Obama announced today that he’s not going to give approval to the Keystone XL Pipeline before the 2012 election, claiming that after three years and billions of dollars spent on study, the pipeline needs yet more study.
But there may be a more practical motivation to Obama’s decision. One of the largest oil plays in America, and almost certainly the fastest growing, is North Dakota’s Bakken oil fields. The Keystone pipeline, if built, would have taken 100,000 barrels per day of oil from those fields. But without the pipeline, oil producers in the state are going to be forced to rely more heavily on rail transport to bring the oil to market (the state’s roads are already running at maximum capacity).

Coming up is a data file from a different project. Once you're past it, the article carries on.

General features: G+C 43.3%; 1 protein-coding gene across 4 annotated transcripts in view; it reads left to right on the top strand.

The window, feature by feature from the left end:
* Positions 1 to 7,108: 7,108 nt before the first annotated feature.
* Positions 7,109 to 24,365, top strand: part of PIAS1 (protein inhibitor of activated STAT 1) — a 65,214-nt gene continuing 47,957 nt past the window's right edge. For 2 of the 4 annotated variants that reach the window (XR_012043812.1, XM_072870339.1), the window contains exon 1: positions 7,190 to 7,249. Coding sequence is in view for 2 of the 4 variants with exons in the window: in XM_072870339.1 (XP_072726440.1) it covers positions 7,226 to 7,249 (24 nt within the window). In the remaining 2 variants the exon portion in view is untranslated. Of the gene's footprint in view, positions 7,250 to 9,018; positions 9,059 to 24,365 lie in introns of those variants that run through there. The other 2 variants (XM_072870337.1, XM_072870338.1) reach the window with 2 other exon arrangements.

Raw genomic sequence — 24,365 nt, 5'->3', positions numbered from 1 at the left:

The Burlington Northern/Santa Fe railroad serves North Dakota (along with Canadian Pacific), and guess who has a majority stake in BNSF these days?
As oil production ramps up in the Bakken fields of North Dakota, plans to use the pipeline to transport it have been dashed.
As a result, North Dakota’s booming oil producers will have to rely even more on the Burlington Northern Santa Fe (BNSF) railroad, which Buffett just bought, to ship it to refineries.
Buffett’s Berkshire Hathaway has agreed to buy Burlington Northern Santa Fe in a deal valuing the railroad at $34 billion. Berkshire Hathaway already owns about 22% of Burlington Northern, and will pay $100 a share in cash and stock for the rest of the company.